Starting a business is extremely challenging; that’s why there are entire graduate programs designed to train people to design the ultimate startup.
You don’t need an MBA to launch a company, but you do need some business know-how. No matter where you are in the process—whether you’re brainstorming ideas or getting ready to sign the commercial lease—don’t forget about six key decisions that will need to be made. Putting these off or skipping them entirely can lead to massive bumps down the road.
Before delving in, start by honestly assessing how serious you are about this venture. Most startups fail, most don’t make a profit for years, and some lead to ruined friendships. This may sound like a dismal forecast, but it’s worth accepting it up front so you can avoid the many mistakes other entrepreneurs have made before you.
Of course, some startups succeed, and in order to get there, you need to be willing to put in the elbow grease. Once you’re determined, start ticking the following decisions off your to-do list.
1. Website platforms and hosting
It doesn’t matter if your business is selling gourmet doggie cookies or you offer online classes in Hindi. Every company benefits from a strong online presence and offering consumers access on a variety of platforms.
Having the right platforms, hosting, and tech support is crucial; but it’s not most people’s strong suit. Do your research, find a reputable company and start learning the basics, but hand over the heavy lifting to the professionals.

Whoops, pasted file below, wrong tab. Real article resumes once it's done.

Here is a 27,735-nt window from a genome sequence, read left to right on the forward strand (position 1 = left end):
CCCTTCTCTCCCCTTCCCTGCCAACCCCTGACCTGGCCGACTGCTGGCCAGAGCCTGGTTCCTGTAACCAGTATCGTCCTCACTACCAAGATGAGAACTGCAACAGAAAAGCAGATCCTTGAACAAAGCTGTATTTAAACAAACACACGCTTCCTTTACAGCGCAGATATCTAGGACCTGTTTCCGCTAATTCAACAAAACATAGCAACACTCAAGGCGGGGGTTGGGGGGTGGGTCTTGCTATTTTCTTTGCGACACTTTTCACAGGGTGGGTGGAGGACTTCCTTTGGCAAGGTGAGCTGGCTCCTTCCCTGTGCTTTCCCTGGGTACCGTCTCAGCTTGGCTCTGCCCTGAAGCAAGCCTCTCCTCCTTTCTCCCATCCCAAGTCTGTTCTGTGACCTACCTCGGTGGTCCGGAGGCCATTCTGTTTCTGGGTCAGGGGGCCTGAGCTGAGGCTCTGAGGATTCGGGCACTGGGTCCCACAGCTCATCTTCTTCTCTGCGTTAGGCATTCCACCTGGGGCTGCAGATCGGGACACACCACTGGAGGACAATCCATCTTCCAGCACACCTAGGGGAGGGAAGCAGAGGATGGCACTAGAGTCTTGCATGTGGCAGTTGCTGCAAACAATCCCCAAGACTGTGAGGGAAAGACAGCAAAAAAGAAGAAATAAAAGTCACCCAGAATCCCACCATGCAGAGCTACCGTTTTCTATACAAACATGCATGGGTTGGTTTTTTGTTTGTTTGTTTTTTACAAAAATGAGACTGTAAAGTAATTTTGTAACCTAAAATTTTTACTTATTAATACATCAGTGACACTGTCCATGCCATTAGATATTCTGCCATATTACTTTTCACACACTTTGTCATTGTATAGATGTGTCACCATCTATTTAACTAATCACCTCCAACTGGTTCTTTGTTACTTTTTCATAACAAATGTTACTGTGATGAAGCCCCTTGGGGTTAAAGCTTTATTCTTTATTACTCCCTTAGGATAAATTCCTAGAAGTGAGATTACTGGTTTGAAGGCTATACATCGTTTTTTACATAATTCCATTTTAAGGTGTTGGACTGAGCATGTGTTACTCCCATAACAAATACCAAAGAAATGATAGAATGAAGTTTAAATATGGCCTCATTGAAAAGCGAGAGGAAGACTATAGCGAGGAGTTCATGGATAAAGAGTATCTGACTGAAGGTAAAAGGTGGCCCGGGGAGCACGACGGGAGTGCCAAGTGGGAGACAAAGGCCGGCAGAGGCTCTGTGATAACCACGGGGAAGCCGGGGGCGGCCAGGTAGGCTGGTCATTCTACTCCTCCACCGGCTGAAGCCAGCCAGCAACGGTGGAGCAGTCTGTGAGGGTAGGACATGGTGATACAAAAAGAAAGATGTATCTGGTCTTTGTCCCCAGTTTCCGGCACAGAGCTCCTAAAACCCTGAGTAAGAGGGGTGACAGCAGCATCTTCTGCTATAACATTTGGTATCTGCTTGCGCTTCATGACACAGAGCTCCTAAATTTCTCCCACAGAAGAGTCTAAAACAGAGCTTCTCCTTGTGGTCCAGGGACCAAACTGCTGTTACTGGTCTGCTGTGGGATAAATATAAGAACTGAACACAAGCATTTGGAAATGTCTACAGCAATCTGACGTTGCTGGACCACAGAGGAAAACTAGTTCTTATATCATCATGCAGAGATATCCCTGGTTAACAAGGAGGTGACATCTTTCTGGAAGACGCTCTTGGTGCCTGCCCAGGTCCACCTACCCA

2. Company culture
Every company is different, and the ones that last don’t build their reputation by chance. For example, Dutch is known for a laid-back environment, blasting music, and absolutely no uniforms. It’s also the largest independent drive-through coffee company in the US and seriously rivals Starbucks in some communities.
You can decide the culture, but get it in writing and hire people who complement your vibe.
3. Personnel moves
Maybe your “HR Department” is just your cousin Bob who majored in psychology, but you still need to have at least one person who makes these types of calls. From hiring to firing, training, and ensuring the laws are followed, not keeping on top of personnel decisions can kill a startup before it even gets off the ground.
Protect yourself, your business, your employees, and your customers by getting this taken care of. It’s not the most fun responsibility, but it’s obligatory.
A good attorney can help you draft documents that outline the details of ownership, shareholders once you get there, and what happens in worst-case scenarios. It may be impossible to envision your partnership with your best friend of 20 years falling apart, but it happens; just look at Facebook.
Writing down how things will play out, and having it done by a legal professional, keeps everyone protected and the company up and running.
5. Funding sources
You’re going to need a lot of capital. Luckily, there are many sources from crowdfunding to applying for loans. Many startups get going with personal loans from family members, and of course founders put in their own money.
If you don’t believe in the company enough to invest in it, why should anyone else? The local Small Business Administration (SBA) office can be a great source of information.
6. Taking care of your employees
It’s probably not the fault of your employees that you’re not making a profit yet. If you want quality workers, you need to compensate them well, and this goes beyond base pay. Flex hours, cafeteria plans, vacations, and child care issues are all on the table. Take care of your employees now and they’ll take care of you.
Published: December 20, 2013